The girl puffed up a little, suddenly smug. “Maybe the Dao likes girls better.”
“If that was the case, the girls things wouldn’t only apply to civilians. Anyone born or adopted into jianghu is almost guaranteed to have high potential, with no differences between genders.”
She wilted a bit at her girls-only dreams being crushed, though that was replaced with some confusion. “Huh. That’s weird… everyone says men are stronger by nature, so shouldn’t they have better chances?”
“Whatever divine calculations are meant to determine potential don’t seem to factor that in. The entire purpose of cultivation is to expand beyond one’s nature-given fate and be an advocate for the Dao, anyways, so any natural advantages or disadvantages would be either negated or surpassed.”
“Oh! Like those heroes in stories, that cultivate until they can beat someone a lot older and stronger than them? Or a monster a lot bigger than them?”
“Right. Books tend to exaggerate, but it’s the same concept. Meridians become the foundations for one’s power as opposed to their given stature, and those are formed with effort and concentration, not strength. Once one has meridians and can manipulate qi, physical limitations matter even less. No amount of muscles or height will defend any civilian from getting ripped apart by a blast of qi, but moving qi to fight against it or reinforce your passive defenses will.”
Chu Mei appeared to consider all of this heavily, and at prolonged length. It took her a very long time before she concluded, “So, if I work really hard at cultivating… I can be strong enough to fight demons and villains?”
“Cultivation offers other things besides power, too. Longer life, better health, enhanced senses, less of a need to eat. For you as a future doctor, you can learn how to perform qi therapy.”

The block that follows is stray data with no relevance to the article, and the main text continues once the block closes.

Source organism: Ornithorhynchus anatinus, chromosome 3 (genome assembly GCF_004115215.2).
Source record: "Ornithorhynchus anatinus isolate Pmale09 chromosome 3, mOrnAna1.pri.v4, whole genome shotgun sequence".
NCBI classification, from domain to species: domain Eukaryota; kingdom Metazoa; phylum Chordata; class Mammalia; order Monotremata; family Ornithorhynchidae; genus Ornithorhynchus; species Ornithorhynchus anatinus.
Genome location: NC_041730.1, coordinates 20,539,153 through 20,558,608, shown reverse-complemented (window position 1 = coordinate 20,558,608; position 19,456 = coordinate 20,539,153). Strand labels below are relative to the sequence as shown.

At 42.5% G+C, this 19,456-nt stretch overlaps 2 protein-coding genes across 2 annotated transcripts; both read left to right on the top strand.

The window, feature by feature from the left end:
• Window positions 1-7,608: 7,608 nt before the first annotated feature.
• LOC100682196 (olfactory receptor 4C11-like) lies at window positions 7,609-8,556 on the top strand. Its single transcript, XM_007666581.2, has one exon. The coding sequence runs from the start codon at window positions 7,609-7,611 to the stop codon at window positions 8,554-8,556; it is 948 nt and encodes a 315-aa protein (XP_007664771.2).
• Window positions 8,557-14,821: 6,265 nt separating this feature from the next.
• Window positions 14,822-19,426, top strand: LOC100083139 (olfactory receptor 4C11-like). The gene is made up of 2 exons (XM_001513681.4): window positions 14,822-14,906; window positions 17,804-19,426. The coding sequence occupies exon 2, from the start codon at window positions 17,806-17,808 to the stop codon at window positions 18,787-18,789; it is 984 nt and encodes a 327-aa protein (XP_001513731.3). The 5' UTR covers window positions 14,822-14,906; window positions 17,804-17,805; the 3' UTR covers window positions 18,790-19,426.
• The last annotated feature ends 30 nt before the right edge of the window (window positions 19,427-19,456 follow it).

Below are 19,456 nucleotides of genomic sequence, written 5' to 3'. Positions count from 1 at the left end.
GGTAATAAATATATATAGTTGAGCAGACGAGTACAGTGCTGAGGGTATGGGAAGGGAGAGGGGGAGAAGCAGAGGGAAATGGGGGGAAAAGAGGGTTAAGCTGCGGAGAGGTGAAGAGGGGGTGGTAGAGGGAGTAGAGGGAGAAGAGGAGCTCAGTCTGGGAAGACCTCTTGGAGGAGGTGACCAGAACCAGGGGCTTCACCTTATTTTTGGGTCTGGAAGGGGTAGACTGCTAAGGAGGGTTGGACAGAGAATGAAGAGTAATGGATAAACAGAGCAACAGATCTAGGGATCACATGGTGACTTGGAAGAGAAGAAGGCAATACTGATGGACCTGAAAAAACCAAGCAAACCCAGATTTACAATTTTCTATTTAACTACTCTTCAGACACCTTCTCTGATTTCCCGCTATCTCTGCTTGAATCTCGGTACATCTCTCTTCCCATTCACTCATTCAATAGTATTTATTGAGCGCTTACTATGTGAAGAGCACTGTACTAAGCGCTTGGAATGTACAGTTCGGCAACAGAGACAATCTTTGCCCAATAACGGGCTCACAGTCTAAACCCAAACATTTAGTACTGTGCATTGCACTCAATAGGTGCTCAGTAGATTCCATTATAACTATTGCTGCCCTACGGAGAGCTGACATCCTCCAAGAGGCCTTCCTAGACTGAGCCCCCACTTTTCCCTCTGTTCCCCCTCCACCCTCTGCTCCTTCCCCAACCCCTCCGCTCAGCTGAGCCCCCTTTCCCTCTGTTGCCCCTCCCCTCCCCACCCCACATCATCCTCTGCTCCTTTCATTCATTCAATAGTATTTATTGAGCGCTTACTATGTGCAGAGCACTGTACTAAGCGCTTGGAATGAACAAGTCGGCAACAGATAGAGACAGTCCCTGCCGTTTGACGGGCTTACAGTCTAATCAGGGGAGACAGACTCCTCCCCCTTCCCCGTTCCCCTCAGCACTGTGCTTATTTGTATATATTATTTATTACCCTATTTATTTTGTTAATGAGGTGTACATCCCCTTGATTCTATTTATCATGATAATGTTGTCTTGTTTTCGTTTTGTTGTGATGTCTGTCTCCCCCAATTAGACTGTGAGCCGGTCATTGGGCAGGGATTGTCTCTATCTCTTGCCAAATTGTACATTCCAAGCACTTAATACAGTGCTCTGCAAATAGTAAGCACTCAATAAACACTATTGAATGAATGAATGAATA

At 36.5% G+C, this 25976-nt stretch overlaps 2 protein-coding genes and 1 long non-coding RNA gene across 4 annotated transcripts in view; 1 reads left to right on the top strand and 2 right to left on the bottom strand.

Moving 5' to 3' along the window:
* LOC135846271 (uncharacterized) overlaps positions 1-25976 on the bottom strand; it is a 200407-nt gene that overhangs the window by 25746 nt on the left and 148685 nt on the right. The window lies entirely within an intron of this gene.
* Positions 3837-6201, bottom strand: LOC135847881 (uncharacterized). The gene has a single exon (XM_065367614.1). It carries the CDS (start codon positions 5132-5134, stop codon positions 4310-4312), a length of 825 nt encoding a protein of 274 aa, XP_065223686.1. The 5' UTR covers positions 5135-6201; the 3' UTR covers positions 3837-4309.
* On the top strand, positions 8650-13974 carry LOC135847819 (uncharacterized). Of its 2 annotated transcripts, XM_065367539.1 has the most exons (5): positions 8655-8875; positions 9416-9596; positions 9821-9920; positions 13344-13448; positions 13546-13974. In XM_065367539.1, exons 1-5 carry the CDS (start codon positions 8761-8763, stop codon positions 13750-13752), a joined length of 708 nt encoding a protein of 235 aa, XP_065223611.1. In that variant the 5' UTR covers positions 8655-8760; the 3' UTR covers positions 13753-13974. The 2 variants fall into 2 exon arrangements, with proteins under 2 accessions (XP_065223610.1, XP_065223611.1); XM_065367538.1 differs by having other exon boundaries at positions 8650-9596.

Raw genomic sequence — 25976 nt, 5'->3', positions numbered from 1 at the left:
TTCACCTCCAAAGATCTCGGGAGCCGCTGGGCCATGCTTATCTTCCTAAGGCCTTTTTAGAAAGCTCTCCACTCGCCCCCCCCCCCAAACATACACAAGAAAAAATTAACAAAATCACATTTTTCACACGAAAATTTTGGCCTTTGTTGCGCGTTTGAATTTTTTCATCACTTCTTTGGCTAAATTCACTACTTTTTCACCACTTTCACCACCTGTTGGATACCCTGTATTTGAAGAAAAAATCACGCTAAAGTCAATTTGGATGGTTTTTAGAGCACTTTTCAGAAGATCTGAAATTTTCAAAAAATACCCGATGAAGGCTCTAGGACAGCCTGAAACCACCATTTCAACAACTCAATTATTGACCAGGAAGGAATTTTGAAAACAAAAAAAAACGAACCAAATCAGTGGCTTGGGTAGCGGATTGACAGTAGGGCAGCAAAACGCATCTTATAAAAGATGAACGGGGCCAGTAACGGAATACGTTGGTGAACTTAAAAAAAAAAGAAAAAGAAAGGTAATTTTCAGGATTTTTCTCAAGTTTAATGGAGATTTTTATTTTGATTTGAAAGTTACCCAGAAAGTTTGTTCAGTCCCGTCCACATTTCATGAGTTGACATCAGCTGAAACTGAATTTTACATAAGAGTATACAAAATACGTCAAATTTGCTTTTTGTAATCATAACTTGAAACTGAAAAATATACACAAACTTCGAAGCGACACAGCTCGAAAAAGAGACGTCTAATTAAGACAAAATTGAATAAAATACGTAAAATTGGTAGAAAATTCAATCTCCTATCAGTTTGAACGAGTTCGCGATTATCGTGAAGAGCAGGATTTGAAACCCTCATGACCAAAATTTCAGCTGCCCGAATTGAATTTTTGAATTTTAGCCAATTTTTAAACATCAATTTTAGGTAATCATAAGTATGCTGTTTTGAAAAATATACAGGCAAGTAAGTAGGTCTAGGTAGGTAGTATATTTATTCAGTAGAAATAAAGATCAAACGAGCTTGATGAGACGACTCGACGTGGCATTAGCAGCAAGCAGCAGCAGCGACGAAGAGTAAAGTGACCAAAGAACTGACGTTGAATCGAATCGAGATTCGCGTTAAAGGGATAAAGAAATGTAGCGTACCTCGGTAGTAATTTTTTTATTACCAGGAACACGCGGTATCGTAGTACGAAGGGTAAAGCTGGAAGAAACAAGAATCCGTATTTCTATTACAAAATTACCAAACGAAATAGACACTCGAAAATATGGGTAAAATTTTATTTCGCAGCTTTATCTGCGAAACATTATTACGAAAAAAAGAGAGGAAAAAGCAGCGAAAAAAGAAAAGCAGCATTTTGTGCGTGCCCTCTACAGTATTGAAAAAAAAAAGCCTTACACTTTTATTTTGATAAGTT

“But I would still be able to fight things as a doctor, right?” she pressed, hope shining within her big eyes.
So, she wanted to be a doctor, but also a hunter? A sort of warrior-medic?
The young sure were ambitious.
“You can,” he confirmed, taking note of her budding excitement, “but you’ll need a lot of training before you can get anywhere near a yao hunt, much like how you’ll need a lot of training before I can let you do anything other than fill medicine orders. Unless you work really hard to be equal in both aspects at a reasonable advancement pace, you’ll be a lot slower at advancing in both fields than someone who’s specializing in one field.”
A thought came to his mind all of a sudden, and he tilted his head as he watched her expression. “Do you want to give up being a doctor to be a hunter?”
“No,” she answered automatically, and quite adamantly. In fact, she looked a little peeved. “I want to be both. I’ll work hard towards it! Aren’t you both a doctor and a warrior, Doctor Zhu?”
Him? A warrior? What a joke. He healed warriors that had infections or battle-earned chronic complications, and had absolutely zero desire to join their ranks.
“But you fight! I know you do! Big brother said that you smashed some guy’s face in back in Beishan!”
What, he thought blankly. Why the hell did he tell her… nevermind, it’s Chu Ran. Of course he overshared.
“That wasn’t a fight,” he answered, resisting the urge to massage his forehead again. “It was me smacking a man harder than I meant to and sending his face into the floor, when he was already beaten down.”
“That still takes a lot of strength, right?”
“Sure. I learned strength-building exercises because I was by myself on the road so much, but Vigilant Serpent is all sneaking, dodging, and quick jabs. Power doesn’t hurt for it, but it doesn’t really help, either, and it definitely doesn’t turn me into a front-line fighter.”
The disappointment in that singular syllable was palpable.
“You might want to talk to your brother or Junyan about their skillset. I’ve only seen Yingliu fight once, but his style seems more in-your-face than mine,” he suggested.